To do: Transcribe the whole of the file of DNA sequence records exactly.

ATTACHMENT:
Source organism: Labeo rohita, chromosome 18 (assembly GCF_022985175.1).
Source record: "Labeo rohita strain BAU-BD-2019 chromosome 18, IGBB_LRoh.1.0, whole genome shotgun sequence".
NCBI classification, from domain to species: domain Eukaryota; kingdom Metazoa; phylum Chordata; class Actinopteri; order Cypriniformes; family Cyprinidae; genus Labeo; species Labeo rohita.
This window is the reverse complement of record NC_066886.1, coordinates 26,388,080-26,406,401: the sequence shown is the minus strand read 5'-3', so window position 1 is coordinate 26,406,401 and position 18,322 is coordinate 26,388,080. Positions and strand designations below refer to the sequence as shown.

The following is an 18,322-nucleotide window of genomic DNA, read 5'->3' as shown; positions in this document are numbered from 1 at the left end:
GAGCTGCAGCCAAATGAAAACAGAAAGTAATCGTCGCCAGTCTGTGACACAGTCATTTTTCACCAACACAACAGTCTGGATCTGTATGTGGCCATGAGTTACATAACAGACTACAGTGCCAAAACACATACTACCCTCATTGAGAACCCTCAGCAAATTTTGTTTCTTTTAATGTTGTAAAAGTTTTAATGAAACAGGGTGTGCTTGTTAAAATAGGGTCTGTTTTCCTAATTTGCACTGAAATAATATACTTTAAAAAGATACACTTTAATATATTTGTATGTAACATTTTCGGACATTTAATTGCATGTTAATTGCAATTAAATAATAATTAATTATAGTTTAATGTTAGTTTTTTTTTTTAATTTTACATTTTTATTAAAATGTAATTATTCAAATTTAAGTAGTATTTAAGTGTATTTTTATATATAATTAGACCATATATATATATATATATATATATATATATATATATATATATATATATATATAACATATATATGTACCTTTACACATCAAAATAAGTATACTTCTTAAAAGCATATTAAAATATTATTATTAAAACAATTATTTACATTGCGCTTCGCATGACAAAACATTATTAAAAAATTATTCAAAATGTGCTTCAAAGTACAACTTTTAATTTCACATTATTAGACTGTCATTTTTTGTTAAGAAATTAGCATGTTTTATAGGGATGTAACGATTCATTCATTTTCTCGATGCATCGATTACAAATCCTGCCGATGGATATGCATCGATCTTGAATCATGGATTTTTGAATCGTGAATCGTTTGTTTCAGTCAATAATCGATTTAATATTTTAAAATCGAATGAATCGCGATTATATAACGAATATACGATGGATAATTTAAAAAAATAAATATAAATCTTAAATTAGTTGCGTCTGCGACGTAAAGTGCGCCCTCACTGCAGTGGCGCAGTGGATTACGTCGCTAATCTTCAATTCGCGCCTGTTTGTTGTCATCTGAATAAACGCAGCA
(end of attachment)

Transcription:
Source organism: Labeo rohita, chromosome 18 (assembly GCF_022985175.1).
Source record: "Labeo rohita strain BAU-BD-2019 chromosome 18, IGBB_LRoh.1.0, whole genome shotgun sequence".
NCBI classification, from domain to species: domain Eukaryota; kingdom Metazoa; phylum Chordata; class Actinopteri; order Cypriniformes; family Cyprinidae; genus Labeo; species Labeo rohita.
This window is the reverse complement of record NC_066886.1, coordinates 26,388,080-26,406,401: the sequence shown is the minus strand read 5'-3', so window position 1 is coordinate 26,406,401 and position 18,322 is coordinate 26,388,080. Positions and strand designations below refer to the sequence as shown.

The following is an 18,322-nucleotide window of genomic DNA, read 5'->3' as shown; positions in this document are numbered from 1 at the left end:
GAGCTGCAGCCAAATGAAAACAGAAAGTAATCGTCGCCAGTCTGTGACACAGTCATTTTTCACCAACACAACAGTCTGGATCTGTATGTGGCCATGAGTTACATAACAGACTACAGTGCCAAAACACATACTACCCTCATTGAGAACCCTCAGCAAATTTTGTTTCTTTTAATGTTGTAAAAGTTTTAATGAAACAGGGTGTGCTTGTTAAAATAGGGTCTGTTTTCCTAATTTGCACTGAAATAATATACTTTAAAAAGATACACTTTAATATATTTGTATGTAACATTTTCGGACATTTAATTGCATGTTAATTGCAATTAAATAATAATTAATTATAGTTTAATGTTAGTTTTTTTTTTTAATTTTACATTTTTATTAAAATGTAATTATTCAAATTTAAGTAGTATTTAAGTGTATTTTTATATATAATTAGACCATATATATATATATATATATATATATATATATATATATATATATATATATATAACATATATATGTACCTTTACACATCAAAATAAGTATACTTCTTAAAAGCATATTAAAATATTATTATTAAAACAATTATTTACATTGCGCTTCGCATGACAAAACATTATTAAAAAATTATTCAAAATGTGCTTCAAAGTACAACTTTTAATTTCACATTATTAGACTGTCATTTTTTGTTAAGAAATTAGCATGTTTTATAGGGATGTAACGATTCATTCATTTTCTCGATGCATCGATTACAAATCCTGCCGATGGATATGCATCGATCTTGAATCATGGATTTTTGAATCGTGAATCGTTTGTTTCAGTCAATAATCGATTTAATATTTTAAAATCGAATGAATCGCGATTATATAACGAATATACGATGGATAATTTAAAAAAATAAATATAAATCTTAAATTAGTTGCGTCTGCGACGTAAAGTGCGCCCTCACTGCAGTGGCGCAGTGGATTACGTCGCTAATCTTCAATTCGCGCCTGTTTGTTGTCATCTGAATAAACGCAGCA